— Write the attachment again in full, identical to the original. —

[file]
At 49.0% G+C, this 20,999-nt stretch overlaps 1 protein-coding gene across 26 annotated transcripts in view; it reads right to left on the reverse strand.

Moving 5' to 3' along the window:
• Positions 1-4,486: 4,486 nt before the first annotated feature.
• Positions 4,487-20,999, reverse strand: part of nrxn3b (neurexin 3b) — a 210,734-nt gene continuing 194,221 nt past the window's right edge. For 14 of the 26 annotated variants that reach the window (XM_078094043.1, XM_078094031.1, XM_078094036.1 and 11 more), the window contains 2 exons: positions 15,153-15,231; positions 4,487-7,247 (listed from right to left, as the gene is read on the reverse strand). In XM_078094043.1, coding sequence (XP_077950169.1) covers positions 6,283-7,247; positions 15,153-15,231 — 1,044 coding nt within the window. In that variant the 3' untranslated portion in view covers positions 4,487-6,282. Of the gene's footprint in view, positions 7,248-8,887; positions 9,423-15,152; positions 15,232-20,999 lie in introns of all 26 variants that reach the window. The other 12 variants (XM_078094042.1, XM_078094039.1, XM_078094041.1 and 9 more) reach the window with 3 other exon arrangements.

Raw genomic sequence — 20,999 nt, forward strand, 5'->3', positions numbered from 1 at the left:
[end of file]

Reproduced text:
At 49.0% G+C, this 20,999-nt stretch overlaps 1 protein-coding gene across 26 annotated transcripts in view; it reads right to left on the reverse strand.

Moving 5' to 3' along the window:
• Positions 1-4,486: 4,486 nt before the first annotated feature.
• Positions 4,487-20,999, reverse strand: part of nrxn3b (neurexin 3b) — a 210,734-nt gene continuing 194,221 nt past the window's right edge. For 14 of the 26 annotated variants that reach the window (XM_078094043.1, XM_078094031.1, XM_078094036.1 and 11 more), the window contains 2 exons: positions 15,153-15,231; positions 4,487-7,247 (listed from right to left, as the gene is read on the reverse strand). In XM_078094043.1, coding sequence (XP_077950169.1) covers positions 6,283-7,247; positions 15,153-15,231 — 1,044 coding nt within the window. In that variant the 3' untranslated portion in view covers positions 4,487-6,282. Of the gene's footprint in view, positions 7,248-8,887; positions 9,423-15,152; positions 15,232-20,999 lie in introns of all 26 variants that reach the window. The other 12 variants (XM_078094042.1, XM_078094039.1, XM_078094041.1 and 9 more) reach the window with 3 other exon arrangements.

Raw genomic sequence — 20,999 nt, forward strand, 5'->3', positions numbered from 1 at the left: